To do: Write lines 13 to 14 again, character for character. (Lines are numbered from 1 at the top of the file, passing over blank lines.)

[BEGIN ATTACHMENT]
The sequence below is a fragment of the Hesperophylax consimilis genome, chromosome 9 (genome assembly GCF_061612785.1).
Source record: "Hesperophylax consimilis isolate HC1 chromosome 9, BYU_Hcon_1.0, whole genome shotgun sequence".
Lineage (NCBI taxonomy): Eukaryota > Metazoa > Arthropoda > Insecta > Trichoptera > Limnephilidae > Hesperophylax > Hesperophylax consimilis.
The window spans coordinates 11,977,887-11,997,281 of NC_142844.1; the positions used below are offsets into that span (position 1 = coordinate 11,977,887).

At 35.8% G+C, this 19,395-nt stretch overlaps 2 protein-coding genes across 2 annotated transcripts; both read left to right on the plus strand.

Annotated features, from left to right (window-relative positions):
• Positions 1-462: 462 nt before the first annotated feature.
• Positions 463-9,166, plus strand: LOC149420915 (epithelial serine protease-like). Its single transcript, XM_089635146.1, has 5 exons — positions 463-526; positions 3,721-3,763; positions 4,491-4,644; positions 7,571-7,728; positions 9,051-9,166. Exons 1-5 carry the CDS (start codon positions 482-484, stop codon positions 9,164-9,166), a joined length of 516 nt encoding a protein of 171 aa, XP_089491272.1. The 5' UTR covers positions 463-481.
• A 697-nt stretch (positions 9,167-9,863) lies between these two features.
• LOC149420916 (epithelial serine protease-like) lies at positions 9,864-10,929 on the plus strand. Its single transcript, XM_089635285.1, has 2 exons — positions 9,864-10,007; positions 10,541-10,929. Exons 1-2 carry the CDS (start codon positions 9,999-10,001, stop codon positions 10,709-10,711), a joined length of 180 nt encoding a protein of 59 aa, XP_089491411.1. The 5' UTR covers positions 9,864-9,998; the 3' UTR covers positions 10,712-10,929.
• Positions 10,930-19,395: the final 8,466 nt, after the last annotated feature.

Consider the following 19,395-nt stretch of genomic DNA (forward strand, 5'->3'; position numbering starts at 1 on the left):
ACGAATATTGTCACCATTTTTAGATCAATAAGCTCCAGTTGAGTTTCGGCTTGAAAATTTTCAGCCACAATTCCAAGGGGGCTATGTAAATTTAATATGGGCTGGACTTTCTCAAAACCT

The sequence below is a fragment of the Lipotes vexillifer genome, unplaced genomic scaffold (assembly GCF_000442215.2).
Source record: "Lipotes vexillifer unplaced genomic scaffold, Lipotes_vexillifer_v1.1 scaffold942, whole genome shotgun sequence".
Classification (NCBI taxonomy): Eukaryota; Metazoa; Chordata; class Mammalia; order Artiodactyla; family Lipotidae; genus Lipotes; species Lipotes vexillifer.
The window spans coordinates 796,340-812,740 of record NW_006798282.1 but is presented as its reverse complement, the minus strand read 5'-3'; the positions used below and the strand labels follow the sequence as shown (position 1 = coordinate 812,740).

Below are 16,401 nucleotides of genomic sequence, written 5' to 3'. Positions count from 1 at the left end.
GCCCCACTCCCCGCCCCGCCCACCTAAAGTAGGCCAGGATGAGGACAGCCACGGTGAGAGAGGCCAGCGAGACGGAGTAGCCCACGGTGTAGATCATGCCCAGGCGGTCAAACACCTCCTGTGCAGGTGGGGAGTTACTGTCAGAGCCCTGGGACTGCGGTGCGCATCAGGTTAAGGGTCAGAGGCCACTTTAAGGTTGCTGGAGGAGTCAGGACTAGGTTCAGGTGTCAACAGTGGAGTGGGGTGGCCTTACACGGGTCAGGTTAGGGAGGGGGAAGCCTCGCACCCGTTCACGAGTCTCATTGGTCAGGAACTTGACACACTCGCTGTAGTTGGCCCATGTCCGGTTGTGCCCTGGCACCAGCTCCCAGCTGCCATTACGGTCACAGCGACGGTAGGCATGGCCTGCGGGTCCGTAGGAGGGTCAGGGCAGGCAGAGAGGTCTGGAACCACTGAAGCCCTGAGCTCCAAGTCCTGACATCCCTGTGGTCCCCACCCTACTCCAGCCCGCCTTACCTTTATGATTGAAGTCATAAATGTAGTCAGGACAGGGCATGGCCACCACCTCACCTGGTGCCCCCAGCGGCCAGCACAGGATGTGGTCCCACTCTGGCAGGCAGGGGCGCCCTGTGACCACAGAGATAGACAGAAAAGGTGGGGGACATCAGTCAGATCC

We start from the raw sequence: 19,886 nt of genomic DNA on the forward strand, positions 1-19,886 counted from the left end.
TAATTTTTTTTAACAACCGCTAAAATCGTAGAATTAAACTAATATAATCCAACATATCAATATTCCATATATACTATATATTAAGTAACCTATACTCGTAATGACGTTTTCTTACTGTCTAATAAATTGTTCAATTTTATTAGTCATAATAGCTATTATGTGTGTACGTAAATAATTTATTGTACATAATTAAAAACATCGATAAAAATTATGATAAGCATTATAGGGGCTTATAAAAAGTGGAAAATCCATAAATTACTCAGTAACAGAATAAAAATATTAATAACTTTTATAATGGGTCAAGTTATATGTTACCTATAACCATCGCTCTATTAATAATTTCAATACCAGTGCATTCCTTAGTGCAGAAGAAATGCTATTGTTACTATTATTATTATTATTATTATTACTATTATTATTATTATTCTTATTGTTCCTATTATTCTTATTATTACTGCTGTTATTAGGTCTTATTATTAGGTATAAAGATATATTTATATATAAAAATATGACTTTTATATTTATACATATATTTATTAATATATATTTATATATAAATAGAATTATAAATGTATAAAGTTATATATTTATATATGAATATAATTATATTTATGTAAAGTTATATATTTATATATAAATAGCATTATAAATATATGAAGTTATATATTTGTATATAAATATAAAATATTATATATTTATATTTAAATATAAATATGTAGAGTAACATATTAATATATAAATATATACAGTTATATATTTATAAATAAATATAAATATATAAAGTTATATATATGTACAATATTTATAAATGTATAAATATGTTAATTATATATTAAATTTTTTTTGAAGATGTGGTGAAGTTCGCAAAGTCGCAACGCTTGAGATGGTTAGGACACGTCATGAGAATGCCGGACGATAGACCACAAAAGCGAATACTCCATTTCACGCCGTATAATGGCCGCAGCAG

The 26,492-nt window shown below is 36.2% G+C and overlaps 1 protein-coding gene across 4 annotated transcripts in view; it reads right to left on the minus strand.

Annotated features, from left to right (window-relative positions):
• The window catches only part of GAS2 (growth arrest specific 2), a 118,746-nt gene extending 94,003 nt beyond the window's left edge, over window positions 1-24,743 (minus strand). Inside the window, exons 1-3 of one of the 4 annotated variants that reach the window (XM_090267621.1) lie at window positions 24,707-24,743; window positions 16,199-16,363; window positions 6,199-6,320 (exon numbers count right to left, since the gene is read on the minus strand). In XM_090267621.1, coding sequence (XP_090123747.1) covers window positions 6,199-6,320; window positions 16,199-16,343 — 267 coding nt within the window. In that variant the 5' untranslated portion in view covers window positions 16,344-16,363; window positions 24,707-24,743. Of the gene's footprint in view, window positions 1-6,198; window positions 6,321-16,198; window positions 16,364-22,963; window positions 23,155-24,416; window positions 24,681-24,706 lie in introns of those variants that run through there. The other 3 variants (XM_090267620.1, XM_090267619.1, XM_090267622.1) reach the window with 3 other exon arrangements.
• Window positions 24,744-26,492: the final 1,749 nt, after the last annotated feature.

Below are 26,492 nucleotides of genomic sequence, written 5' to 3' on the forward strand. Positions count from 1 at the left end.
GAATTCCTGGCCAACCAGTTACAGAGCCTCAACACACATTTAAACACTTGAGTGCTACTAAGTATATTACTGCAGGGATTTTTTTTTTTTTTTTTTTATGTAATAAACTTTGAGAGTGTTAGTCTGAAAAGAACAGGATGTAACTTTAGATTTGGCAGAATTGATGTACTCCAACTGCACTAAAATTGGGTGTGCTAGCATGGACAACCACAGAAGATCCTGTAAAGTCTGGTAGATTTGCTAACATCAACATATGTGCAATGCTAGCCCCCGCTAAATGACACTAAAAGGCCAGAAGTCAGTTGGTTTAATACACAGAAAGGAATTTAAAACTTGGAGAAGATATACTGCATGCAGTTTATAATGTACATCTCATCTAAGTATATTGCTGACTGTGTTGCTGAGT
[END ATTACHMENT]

ACGAATATTGTCACCATTTTTAGATCAATAAGCTCCAGTTGAGTTTCGGCTTGAAAATTTTCAGCCACAATTCCAAGGGGGCTATGTAAATTTAATATGGGCTGGACTTTCTCAAAACCT

The sequence below is a fragment of the Lipotes vexillifer genome, unplaced genomic scaffold (assembly GCF_000442215.2).